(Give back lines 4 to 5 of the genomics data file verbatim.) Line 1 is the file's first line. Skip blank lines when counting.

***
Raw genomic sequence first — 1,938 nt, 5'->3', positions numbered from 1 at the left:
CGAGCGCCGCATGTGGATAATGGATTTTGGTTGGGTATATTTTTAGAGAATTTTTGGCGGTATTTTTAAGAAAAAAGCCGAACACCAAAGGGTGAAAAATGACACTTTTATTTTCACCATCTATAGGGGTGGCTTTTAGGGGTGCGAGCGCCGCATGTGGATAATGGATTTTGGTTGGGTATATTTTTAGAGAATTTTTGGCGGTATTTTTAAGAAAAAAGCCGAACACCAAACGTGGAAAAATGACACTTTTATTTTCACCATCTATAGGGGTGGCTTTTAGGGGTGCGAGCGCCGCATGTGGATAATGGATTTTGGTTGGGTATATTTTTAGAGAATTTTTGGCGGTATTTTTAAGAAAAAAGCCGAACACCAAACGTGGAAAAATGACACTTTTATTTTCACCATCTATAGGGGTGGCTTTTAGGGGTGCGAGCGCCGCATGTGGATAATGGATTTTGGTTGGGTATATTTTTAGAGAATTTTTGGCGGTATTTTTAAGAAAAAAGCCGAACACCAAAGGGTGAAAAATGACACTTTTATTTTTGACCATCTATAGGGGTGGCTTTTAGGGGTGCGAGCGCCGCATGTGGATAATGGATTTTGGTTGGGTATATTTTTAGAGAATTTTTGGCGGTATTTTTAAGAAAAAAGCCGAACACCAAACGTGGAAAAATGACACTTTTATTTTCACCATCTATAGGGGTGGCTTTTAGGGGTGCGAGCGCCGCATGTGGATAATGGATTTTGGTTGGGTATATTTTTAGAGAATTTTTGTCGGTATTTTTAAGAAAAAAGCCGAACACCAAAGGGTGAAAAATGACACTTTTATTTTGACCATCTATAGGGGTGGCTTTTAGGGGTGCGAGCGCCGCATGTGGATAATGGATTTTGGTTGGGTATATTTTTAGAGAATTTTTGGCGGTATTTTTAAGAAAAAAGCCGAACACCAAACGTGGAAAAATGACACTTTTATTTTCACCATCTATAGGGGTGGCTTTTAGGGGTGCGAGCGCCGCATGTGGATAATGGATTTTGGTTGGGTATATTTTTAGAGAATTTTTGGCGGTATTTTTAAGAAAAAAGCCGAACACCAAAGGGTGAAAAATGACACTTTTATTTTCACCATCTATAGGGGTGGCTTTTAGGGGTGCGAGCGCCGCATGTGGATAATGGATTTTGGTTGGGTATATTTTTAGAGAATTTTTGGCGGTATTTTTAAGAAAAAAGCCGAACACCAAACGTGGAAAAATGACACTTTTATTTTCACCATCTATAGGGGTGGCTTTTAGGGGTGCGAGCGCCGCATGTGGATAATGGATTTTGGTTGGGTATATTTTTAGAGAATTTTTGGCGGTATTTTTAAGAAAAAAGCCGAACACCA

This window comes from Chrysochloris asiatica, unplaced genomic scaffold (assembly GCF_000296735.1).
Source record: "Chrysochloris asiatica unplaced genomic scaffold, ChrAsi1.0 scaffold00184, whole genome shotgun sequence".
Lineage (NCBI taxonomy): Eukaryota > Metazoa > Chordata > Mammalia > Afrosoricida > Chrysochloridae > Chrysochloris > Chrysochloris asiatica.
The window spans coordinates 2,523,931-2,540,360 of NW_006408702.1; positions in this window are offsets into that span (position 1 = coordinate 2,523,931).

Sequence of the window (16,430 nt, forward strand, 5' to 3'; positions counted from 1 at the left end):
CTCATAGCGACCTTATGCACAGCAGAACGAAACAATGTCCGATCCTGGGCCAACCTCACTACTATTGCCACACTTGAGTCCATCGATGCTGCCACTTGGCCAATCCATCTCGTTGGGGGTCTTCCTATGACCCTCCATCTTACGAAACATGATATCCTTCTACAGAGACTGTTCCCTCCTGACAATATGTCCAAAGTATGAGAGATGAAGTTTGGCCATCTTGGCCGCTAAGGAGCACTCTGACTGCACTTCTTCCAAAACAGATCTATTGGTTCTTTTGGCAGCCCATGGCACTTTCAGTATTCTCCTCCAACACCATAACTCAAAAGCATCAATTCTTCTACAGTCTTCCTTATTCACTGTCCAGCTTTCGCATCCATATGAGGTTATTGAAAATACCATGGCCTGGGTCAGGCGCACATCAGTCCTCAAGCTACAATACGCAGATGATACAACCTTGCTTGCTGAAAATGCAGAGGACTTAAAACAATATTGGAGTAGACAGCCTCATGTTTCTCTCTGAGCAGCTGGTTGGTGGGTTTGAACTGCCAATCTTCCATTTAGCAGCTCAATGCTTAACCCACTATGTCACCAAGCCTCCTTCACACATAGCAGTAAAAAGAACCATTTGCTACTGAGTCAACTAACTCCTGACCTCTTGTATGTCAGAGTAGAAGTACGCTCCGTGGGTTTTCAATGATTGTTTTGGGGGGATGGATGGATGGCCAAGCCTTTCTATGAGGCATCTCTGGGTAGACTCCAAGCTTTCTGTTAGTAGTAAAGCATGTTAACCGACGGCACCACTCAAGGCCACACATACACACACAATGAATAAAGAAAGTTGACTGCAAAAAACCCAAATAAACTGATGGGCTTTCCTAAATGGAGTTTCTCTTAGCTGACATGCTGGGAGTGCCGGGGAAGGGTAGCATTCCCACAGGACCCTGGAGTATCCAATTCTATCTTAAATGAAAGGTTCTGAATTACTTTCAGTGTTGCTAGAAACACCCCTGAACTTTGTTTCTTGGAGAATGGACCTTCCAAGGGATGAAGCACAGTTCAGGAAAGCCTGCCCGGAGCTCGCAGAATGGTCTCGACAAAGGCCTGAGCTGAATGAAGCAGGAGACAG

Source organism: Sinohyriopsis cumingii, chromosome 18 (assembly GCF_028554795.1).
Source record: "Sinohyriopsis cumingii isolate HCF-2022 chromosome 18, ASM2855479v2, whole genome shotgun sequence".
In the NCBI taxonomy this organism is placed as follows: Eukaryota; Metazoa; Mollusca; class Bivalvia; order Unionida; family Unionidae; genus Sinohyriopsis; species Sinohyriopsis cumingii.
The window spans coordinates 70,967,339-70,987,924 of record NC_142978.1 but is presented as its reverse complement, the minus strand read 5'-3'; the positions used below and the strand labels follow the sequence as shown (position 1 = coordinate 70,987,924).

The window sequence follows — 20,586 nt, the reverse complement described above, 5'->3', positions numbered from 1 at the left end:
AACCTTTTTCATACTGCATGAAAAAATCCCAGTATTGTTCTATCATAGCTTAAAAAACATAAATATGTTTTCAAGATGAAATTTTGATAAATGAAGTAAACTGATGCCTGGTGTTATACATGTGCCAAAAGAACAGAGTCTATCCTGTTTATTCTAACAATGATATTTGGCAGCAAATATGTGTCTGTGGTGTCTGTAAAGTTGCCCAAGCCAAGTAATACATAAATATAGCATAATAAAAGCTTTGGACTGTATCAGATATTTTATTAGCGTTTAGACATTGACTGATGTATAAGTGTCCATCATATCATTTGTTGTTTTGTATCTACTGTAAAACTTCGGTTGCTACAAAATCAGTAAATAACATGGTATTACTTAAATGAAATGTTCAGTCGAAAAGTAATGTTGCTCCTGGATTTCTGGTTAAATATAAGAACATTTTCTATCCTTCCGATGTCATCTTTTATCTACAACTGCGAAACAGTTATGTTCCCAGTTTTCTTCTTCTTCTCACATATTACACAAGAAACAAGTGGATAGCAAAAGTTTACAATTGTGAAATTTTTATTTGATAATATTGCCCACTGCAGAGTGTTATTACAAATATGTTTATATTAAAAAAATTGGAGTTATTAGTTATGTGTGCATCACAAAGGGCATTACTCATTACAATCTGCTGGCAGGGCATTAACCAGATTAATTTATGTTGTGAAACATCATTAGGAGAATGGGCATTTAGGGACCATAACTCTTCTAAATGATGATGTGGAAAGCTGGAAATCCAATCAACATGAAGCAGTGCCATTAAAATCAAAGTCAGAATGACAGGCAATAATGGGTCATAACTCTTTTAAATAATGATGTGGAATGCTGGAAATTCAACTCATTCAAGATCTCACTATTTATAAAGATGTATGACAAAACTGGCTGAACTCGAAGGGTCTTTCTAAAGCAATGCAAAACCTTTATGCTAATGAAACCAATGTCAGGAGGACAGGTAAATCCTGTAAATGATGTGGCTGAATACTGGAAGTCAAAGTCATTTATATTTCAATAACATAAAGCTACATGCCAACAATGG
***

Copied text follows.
Source record: "Chrysochloris asiatica unplaced genomic scaffold, ChrAsi1.0 scaffold00184, whole genome shotgun sequence".
Lineage (NCBI taxonomy): Eukaryota > Metazoa > Chordata > Mammalia > Afrosoricida > Chrysochloridae > Chrysochloris > Chrysochloris asiatica.